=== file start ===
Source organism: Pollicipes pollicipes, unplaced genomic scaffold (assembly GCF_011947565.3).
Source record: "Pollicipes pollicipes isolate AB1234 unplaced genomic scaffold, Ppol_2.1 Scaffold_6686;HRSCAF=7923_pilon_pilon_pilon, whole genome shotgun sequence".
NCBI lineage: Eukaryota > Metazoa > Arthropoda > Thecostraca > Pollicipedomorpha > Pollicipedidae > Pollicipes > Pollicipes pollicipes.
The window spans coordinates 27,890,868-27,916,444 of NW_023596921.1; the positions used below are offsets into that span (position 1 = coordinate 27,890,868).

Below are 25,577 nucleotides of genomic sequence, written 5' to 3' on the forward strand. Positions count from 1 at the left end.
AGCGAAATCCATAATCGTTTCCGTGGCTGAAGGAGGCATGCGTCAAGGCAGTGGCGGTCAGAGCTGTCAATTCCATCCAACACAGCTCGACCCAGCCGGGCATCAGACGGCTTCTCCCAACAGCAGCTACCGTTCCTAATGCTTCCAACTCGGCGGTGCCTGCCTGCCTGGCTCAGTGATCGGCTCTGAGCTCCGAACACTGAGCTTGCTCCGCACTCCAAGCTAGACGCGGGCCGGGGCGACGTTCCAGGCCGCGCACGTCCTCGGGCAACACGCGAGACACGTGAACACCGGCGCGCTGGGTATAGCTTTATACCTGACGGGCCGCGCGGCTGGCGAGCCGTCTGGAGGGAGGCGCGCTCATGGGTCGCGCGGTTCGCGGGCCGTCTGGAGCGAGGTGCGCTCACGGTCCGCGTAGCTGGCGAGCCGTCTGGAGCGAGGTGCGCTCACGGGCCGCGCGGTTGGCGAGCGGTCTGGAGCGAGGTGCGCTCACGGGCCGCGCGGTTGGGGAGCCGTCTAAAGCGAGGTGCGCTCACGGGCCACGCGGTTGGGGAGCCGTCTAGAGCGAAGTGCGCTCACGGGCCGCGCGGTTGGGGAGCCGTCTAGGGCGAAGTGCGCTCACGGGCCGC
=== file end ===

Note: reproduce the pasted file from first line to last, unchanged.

Source organism: Pollicipes pollicipes, unplaced genomic scaffold (assembly GCF_011947565.3).
Source record: "Pollicipes pollicipes isolate AB1234 unplaced genomic scaffold, Ppol_2.1 Scaffold_6686;HRSCAF=7923_pilon_pilon_pilon, whole genome shotgun sequence".
NCBI lineage: Eukaryota > Metazoa > Arthropoda > Thecostraca > Pollicipedomorpha > Pollicipedidae > Pollicipes > Pollicipes pollicipes.
The window spans coordinates 27,890,868-27,916,444 of NW_023596921.1; the positions used below are offsets into that span (position 1 = coordinate 27,890,868).

Below are 25,577 nucleotides of genomic sequence, written 5' to 3' on the forward strand. Positions count from 1 at the left end.
AGCGAAATCCATAATCGTTTCCGTGGCTGAAGGAGGCATGCGTCAAGGCAGTGGCGGTCAGAGCTGTCAATTCCATCCAACACAGCTCGACCCAGCCGGGCATCAGACGGCTTCTCCCAACAGCAGCTACCGTTCCTAATGCTTCCAACTCGGCGGTGCCTGCCTGCCTGGCTCAGTGATCGGCTCTGAGCTCCGAACACTGAGCTTGCTCCGCACTCCAAGCTAGACGCGGGCCGGGGCGACGTTCCAGGCCGCGCACGTCCTCGGGCAACACGCGAGACACGTGAACACCGGCGCGCTGGGTATAGCTTTATACCTGACGGGCCGCGCGGCTGGCGAGCCGTCTGGAGGGAGGCGCGCTCATGGGTCGCGCGGTTCGCGGGCCGTCTGGAGCGAGGTGCGCTCACGGTCCGCGTAGCTGGCGAGCCGTCTGGAGCGAGGTGCGCTCACGGGCCGCGCGGTTGGCGAGCGGTCTGGAGCGAGGTGCGCTCACGGGCCGCGCGGTTGGGGAGCCGTCTAAAGCGAGGTGCGCTCACGGGCCACGCGGTTGGGGAGCCGTCTAGAGCGAAGTGCGCTCACGGGCCGCGCGGTTGGGGAGCCGTCTAGGGCGAAGTGCGCTCACGGGCCGC